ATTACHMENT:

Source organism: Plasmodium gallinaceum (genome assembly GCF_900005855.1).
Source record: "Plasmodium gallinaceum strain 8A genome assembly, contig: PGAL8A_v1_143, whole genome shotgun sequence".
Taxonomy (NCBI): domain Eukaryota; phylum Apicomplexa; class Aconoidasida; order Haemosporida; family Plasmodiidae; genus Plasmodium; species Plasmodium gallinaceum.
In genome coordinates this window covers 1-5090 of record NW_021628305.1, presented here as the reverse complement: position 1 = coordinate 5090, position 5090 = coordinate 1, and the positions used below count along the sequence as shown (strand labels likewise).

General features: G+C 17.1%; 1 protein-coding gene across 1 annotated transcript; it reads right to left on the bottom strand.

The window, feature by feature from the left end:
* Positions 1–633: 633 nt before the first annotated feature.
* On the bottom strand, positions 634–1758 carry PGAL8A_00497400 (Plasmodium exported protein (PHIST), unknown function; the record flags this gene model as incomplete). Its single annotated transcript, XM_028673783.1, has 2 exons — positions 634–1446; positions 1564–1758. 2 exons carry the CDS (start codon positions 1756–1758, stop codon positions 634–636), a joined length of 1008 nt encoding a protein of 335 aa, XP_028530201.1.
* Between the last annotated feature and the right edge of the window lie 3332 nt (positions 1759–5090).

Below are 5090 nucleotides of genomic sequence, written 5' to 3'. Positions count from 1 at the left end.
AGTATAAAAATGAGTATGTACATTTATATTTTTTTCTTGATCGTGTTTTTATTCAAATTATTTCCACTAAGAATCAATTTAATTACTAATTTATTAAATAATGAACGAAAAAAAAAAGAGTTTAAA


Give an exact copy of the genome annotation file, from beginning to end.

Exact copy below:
Source organism: Plasmodium gallinaceum (genome assembly GCF_900005855.1).
Source record: "Plasmodium gallinaceum strain 8A genome assembly, contig: PGAL8A_v1_143, whole genome shotgun sequence".
Taxonomy (NCBI): domain Eukaryota; phylum Apicomplexa; class Aconoidasida; order Haemosporida; family Plasmodiidae; genus Plasmodium; species Plasmodium gallinaceum.
In genome coordinates this window covers 1-5090 of record NW_021628305.1, presented here as the reverse complement: position 1 = coordinate 5090, position 5090 = coordinate 1, and the positions used below count along the sequence as shown (strand labels likewise).

General features: G+C 17.1%; 1 protein-coding gene across 1 annotated transcript; it reads right to left on the bottom strand.

The window, feature by feature from the left end:
* Positions 1–633: 633 nt before the first annotated feature.
* On the bottom strand, positions 634–1758 carry PGAL8A_00497400 (Plasmodium exported protein (PHIST), unknown function; the record flags this gene model as incomplete). Its single annotated transcript, XM_028673783.1, has 2 exons — positions 634–1446; positions 1564–1758. 2 exons carry the CDS (start codon positions 1756–1758, stop codon positions 634–636), a joined length of 1008 nt encoding a protein of 335 aa, XP_028530201.1.
* Between the last annotated feature and the right edge of the window lie 3332 nt (positions 1759–5090).

Below are 5090 nucleotides of genomic sequence, written 5' to 3'. Positions count from 1 at the left end.
AGTATAAAAATGAGTATGTACATTTATATTTTTTTCTTGATCGTGTTTTTATTCAAATTATTTCCACTAAGAATCAATTTAATTACTAATTTATTAAATAATGAACGAAAAAAAAAAGAGTTTAAA